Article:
It was another holiday-shortened week on Wall Street, and volume was light as a result. Combine that with little economic news of note, and the Dow Jones Industrial Average (DJINDICES:^DJI) fell just 8.42 points this week. Next week the market will be back to a more normal flow, and earnings season will begin as well. Following are the three stocks that had the best week on Wall Street.

Disney (NYSE:DIS) led the Dow by a wide margin after gaining 2.4%. The animated feature Frozen nearly stole the top spot at the box office last weekend with $28.8 million in domestic ticket sales. That's impressive, considering the movie came out a month ago. This adds another asset to the likes of Marvel, Pixar, and Star Wars to generate revenue from media outlets and theme parks in the future. The box office is the first in a long line of value creators for Disney but it's also the most important part of the value chain to get right.

Goldman Sachs (NYSE:GS) was up 1% to start the year. It could be a tumultuous year if regulators turn their attention from JPMorgan Chase, which paid billions in fines last year, to other banks this year. Goldman Sachs has always seemed to be above the fray and has thus far avoided much fallout from the financial crisis, but we don't know what will pop up next year. Of course, that doesn't mean bank stocks won't do well, as JPMorgan displayed last year.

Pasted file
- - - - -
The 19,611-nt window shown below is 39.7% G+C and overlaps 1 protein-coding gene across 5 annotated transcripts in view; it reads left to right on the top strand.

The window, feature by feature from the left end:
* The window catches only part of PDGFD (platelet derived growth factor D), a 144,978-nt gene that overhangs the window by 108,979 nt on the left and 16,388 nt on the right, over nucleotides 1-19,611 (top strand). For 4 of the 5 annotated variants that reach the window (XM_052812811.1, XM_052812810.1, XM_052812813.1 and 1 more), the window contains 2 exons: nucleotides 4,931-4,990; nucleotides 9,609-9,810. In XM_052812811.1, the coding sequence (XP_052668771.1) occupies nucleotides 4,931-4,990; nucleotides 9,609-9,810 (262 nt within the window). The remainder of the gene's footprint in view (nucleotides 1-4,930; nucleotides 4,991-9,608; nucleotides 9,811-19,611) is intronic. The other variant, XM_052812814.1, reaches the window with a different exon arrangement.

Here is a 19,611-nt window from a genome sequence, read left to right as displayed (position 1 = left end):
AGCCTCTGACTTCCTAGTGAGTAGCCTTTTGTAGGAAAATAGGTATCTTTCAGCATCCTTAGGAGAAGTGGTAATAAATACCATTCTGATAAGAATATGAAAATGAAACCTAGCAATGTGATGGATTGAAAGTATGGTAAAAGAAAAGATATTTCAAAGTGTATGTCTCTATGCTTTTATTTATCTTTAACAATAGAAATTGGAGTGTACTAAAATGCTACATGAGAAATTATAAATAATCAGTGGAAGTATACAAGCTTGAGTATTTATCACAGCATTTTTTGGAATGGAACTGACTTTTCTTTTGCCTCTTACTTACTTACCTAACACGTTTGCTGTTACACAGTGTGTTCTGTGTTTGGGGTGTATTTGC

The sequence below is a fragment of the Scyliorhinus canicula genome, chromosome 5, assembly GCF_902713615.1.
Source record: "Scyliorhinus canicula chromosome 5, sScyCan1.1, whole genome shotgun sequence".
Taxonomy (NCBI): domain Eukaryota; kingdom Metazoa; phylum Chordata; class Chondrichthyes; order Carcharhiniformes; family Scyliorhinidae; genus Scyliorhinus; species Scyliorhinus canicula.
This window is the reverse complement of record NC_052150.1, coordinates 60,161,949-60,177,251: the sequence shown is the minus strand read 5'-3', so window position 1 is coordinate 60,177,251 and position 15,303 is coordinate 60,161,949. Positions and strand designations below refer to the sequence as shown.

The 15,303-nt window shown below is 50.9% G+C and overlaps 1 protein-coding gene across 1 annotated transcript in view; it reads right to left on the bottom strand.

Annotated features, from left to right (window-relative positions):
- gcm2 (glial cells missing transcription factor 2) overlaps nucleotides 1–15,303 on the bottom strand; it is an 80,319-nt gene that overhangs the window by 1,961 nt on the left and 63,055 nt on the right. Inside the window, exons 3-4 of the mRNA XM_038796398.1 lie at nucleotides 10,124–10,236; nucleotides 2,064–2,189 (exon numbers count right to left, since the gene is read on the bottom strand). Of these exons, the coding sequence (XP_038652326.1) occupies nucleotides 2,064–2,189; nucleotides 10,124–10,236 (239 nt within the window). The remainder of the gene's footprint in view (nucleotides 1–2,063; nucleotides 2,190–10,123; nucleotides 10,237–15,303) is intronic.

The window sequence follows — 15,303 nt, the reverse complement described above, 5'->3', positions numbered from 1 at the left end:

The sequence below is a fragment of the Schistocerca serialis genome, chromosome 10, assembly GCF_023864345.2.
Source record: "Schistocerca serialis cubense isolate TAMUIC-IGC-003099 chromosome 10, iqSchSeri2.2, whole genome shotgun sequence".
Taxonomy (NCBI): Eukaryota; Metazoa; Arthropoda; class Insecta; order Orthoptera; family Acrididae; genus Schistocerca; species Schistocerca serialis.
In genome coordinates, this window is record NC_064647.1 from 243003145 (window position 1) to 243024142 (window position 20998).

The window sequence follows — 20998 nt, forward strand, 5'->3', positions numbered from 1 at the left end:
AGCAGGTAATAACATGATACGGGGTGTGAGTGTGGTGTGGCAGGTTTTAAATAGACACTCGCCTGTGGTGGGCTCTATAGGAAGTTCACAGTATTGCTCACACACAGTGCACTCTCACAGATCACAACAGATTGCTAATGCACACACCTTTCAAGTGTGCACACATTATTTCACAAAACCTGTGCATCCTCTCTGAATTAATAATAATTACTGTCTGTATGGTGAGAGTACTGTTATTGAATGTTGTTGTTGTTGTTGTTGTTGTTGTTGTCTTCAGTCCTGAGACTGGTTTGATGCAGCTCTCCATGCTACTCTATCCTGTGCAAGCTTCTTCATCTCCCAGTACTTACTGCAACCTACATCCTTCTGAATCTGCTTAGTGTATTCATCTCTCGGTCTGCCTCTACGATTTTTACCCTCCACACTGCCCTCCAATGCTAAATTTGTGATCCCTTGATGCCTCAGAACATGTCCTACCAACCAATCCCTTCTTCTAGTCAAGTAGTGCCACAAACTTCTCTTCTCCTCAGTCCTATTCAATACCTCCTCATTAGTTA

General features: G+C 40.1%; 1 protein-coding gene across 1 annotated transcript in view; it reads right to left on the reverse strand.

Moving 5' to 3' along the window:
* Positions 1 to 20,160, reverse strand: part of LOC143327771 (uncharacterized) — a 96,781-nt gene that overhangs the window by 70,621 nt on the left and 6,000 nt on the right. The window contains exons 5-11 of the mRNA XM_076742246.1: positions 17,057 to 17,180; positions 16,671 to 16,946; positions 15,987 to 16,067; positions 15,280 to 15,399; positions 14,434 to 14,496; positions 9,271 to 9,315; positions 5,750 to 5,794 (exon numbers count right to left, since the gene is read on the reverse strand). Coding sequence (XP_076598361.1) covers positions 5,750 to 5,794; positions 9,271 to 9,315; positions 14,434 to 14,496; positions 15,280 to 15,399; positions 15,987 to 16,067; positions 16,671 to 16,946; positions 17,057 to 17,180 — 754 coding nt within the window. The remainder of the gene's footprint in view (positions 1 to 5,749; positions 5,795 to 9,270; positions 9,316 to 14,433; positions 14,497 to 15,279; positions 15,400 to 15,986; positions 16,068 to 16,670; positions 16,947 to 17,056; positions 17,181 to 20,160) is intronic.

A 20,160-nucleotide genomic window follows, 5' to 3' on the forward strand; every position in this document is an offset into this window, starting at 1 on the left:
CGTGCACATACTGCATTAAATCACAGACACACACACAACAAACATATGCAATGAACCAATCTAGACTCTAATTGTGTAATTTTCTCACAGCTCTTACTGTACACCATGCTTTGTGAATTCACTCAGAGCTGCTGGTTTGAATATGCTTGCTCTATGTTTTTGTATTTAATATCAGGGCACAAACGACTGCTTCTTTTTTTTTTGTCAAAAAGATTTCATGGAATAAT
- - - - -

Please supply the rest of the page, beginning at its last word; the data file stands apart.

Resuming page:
Third on the Dow this week was IBM (NYSE:IBM), which was up 0.8%. IBM was the worst performer on the Dow last year, but it comes into 2014 with interesting prospects. The stock trades at 12.9 trailing earnings and 10.4 times what analysts expect for this year. If IBM can perform better in 2014, this could be a leading stock on the market. That will likely depend on what corporate spending does and if the global recovery takes hold, but there could be worse ways to play a recovery than a tech power like IBM.

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Fool contributor Travis Hoium has no position in any stocks mentioned. The Motley Fool recommends Goldman Sachs and Walt Disney and owns shares of IBM, JPMorgan Chase, and Walt Disney. Try any of our Foolish newsletter services free for 30 days. We Fools don't all hold the same opinions, but we all believe that considering a diverse range of insights makes us better investors. The Motley Fool has a disclosure policy.

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